It is just such a life, just such religious practice that I see Priscilla and Larry engaged in.  And so it is in my knowing of them in this context that I come to the reading of this book and the writing of this essay.  In this context, how not have deep respect for belief and religious practice?  Also, knowing Priscilla, and knowing the ways that her religious practice and her illness “practice” delicately, deliberately intermingle, how not consider the place of my own chronic illness in my coming to or moving from belief, and the place of non-belief in my experience of illness?  What might “ground of being” and “being in the presence” mean when one’s being, in the present moment, is so familiar to pain, when one’s very ground feels unforgiving?

Recently in one of our meandering conversations, Priscilla and I talked about gratefulness, about what it means to be grateful and, especially, whether one can experience it — and express it — without having in mind, believing in, a transcendent ground/source of being.  Priscilla thought yes, certainly yes; I thought probably no: no God, no “one” to be grateful to.   And still I am grateful.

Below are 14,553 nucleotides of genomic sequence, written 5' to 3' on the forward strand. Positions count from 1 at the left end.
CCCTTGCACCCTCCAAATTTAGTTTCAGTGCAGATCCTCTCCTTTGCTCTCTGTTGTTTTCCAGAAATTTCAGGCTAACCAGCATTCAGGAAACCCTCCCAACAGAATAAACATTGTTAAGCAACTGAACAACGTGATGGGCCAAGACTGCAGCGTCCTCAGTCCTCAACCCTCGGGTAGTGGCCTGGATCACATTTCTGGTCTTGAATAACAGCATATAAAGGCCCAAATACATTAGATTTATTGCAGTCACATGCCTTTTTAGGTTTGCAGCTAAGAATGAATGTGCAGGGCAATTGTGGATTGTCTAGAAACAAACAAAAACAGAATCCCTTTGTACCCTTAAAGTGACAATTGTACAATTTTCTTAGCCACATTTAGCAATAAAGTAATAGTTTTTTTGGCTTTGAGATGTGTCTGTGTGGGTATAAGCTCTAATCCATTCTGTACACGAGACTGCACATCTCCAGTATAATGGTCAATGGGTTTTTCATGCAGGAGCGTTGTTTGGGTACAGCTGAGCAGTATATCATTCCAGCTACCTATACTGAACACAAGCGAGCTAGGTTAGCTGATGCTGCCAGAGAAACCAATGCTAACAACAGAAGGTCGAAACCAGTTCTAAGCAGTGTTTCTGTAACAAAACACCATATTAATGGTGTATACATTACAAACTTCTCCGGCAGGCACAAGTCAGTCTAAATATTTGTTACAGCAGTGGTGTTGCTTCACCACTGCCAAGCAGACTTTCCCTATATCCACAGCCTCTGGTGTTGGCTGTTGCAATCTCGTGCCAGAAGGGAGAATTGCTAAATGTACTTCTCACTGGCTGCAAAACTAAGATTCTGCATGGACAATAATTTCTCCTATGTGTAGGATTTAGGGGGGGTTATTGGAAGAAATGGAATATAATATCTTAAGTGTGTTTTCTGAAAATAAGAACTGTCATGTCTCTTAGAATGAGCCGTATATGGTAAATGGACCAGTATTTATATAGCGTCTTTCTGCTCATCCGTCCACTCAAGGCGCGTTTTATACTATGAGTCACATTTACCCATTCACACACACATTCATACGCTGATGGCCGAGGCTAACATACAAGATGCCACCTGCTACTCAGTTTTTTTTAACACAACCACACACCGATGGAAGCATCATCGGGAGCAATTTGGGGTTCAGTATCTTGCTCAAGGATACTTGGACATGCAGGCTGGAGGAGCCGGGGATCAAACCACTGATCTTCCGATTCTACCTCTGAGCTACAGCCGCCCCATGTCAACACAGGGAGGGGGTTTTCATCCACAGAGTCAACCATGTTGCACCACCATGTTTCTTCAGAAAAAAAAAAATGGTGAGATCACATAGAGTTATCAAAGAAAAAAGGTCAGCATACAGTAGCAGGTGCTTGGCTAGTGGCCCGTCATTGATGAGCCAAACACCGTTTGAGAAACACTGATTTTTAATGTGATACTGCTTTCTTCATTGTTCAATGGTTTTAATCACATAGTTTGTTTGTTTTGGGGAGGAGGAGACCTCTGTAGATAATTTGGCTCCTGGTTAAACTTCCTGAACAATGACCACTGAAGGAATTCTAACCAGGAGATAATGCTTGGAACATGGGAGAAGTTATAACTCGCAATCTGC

Alan's poetry and other writing can be read on his website,


  1. Interesting thoughts. Gratitude is possible without a specific being to direct it to, but it feels awkward sometimes. I mused about this myself a couple weeks ago.

  2. This is atheism I can love. I'm hungry for more of this kind of writing.

  3. I find my atheism and my buddhism rub along pretty well together -- I was raised atheist, and that's my habit of mind; I don't find arguments either for or against the existence of God very compelling, usually, so I just stick with what I was raised with. But to me the arguments for spiritual practice are knockdown. A life without meditation or prayer feels to me like a life deliberately made extremely difficult.

    I don't at all miss someone to pray to -- Buddhist prayer isn't ordinarily about petition -- but I do miss someone to be grateful to. The gratitude is so overwhelming, sometimes. Like being in love, but not being able to speak.

    That's an argument for the existence of God that I do find compelling.

  4. It is important for us to re-read this post now, even after several years.
    May his memory be for a blessing.
    Please note that Alan's work can now be found at: